Will Haney and his famous Ferriday nightclub -- Haney's Big House -- return to life in a way not experienced in 50 years with the publication of two 8 x 10 photographs in this week's edition of The Concordia Sentinel.

One photo, labeled "Haney's Big House, Ferriday La., 1956," shows Will Haney standing, four men sitting at the cafe counter, and two men sitting at tables in the background. The other picture, which is labeled "Haney's Nite Club, Ferriday, La." was likely taken a few years earlier and shows Haney along with employees and customers.

Haney's nightclub was established in the 1940s and operated until 1966 when the building, located on the 500 block of 4th Street (now E.E. Wallace Blvd.), was destroyed by a fire which consumed most of the structures on the block. No one was injured in that blaze. Haney, who didn't rebuild, died six years later in 1972 at the age of 76.

The two photographs of Haney's were provided by Gerald Williams of Houston, Tex., who said in an email to The Sentinel that "Willie Haney was a close family friend of my great-uncle and grandmother when I was much younger in the '50s. These photographs were inadvertently handed down to me from them upon their deaths along with other family possessions."

Williams, 63, said his great-uncle was Johnson Polk and his grandmother was Sophronia Polk Strother, both relatives of Haney and both originally from Vidalia.

Williams said he has "no idea of who the people in the photos are," but is "hoping someone there in Ferriday could recognize them" following their publication in The Sentinel.

"I'm glad to contribute this piece of Ferriday history. I couldn't keep something like this under wraps," Williams said.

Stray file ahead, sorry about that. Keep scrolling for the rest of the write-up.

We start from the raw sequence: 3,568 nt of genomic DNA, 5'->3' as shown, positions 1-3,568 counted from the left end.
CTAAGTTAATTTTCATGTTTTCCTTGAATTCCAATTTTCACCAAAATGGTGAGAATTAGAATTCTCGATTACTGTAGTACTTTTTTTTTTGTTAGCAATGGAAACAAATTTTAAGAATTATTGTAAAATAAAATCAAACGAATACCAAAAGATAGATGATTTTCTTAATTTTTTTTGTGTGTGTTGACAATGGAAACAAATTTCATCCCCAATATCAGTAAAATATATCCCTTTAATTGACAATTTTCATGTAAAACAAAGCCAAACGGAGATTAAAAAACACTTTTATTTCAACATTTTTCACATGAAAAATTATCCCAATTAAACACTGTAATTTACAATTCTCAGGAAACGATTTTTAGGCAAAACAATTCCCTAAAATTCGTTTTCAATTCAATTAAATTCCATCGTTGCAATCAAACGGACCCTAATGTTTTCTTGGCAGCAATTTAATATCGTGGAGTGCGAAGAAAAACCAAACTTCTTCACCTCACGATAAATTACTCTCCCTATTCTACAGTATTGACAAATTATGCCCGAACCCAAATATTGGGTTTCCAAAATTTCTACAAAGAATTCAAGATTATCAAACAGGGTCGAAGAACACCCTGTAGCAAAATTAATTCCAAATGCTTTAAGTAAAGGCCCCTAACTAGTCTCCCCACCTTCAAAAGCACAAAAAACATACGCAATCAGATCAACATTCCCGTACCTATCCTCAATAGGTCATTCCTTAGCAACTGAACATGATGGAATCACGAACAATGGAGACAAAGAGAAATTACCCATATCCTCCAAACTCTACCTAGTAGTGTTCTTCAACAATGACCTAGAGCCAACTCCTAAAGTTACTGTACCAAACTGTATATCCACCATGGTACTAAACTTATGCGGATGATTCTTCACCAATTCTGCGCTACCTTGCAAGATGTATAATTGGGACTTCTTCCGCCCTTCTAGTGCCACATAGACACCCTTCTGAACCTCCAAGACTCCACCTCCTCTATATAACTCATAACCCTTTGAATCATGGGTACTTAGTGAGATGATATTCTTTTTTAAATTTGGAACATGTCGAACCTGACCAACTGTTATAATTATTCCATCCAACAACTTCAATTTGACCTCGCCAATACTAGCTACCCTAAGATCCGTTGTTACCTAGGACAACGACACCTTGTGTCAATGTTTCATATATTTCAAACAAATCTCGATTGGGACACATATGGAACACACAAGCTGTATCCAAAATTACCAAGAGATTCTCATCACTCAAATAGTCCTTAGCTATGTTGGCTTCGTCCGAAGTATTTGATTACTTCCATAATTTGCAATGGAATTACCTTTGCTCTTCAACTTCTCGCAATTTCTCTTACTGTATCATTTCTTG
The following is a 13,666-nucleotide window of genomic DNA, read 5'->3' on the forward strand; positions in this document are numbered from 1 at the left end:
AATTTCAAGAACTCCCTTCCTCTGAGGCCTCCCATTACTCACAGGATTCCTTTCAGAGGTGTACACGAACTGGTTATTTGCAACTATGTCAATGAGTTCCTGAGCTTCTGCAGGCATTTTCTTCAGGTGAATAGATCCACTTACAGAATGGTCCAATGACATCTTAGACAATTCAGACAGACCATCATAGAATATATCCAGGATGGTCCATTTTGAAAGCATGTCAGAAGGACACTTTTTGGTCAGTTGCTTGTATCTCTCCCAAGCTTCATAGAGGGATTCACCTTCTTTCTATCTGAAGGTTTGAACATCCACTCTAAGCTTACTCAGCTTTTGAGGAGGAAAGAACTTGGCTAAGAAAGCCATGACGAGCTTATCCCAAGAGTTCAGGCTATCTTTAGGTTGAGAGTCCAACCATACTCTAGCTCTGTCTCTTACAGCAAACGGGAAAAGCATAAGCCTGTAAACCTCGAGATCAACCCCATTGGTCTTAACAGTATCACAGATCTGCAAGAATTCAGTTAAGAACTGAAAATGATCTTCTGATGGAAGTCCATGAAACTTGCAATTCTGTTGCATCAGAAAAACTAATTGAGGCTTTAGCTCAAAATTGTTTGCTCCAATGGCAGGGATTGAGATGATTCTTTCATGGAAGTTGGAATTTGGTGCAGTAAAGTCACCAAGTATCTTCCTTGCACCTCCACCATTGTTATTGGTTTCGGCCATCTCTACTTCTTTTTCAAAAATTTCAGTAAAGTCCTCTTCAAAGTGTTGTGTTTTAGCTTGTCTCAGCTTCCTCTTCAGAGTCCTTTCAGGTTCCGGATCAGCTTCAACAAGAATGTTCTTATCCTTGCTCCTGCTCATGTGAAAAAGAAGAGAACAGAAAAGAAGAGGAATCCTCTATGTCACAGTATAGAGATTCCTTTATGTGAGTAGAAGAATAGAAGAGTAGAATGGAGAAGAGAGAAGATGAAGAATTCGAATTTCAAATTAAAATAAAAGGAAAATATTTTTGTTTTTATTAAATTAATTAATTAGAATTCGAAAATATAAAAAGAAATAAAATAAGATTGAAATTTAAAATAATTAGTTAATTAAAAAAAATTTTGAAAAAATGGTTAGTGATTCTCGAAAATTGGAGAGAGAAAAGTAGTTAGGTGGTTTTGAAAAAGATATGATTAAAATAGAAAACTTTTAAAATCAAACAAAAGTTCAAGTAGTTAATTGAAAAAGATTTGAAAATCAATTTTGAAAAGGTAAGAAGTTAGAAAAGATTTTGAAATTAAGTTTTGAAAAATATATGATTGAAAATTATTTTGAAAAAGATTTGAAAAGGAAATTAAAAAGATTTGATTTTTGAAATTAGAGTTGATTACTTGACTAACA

The Sentinel was contacted by Williams two weeks ago, culminating a six-year search by the newspaper for photos of the club.

Haney was born in 1895, the son of Jim and Emmaline Haney. He and his wife, Lillie, had one child, a daughter, Willie May.

He served as a first sergeant in the Army during World War I. After returning to Concordia, he sold insurance, bought and managed rental property and operated a Laundromat and a motel. But his nightclub was the centerpiece of his business operations.

Started as a barbecue joint, Haney's place soon offered gambling and later, under the Haney's Big House name, the live blues, boogie and R&B of the day. Weekend nights featured live music with hundreds of customers spilling out into the street.

During the Soul Survivors Festival in Ferriday last May, the Mississippi Blues Trail dedicated a Blues Trail marker on the lawn of Ferriday's Delta Music Museum in honor of Haney. The marker includes a photograph of Haney's Big House in flames.

According to Mississippi Blues Trial writer/researcher Scott Baretta: "On many of the projects for the Blues Trail, such as the marker in Ferriday, we conduct research about famous clubs that are remembered by thousands but it's all too often that we can't locate a single photograph. On the one hand, African American cultural expressions and institutions simply weren't highly valued by those who controlled most newspapers, city libraries, historical societies, etc. during the segregation era. And, on the other hand, most of the people who attended Haney's and similar nightclubs were working folks who likely didn't own cameras.

"Locating photos like these helps considerably in efforts to correct the historical record to reflect the importance of institutions like Haney's, as they take it from the provence of increasingly dim memories to something concrete and on par with those institutions that were better documented during their time."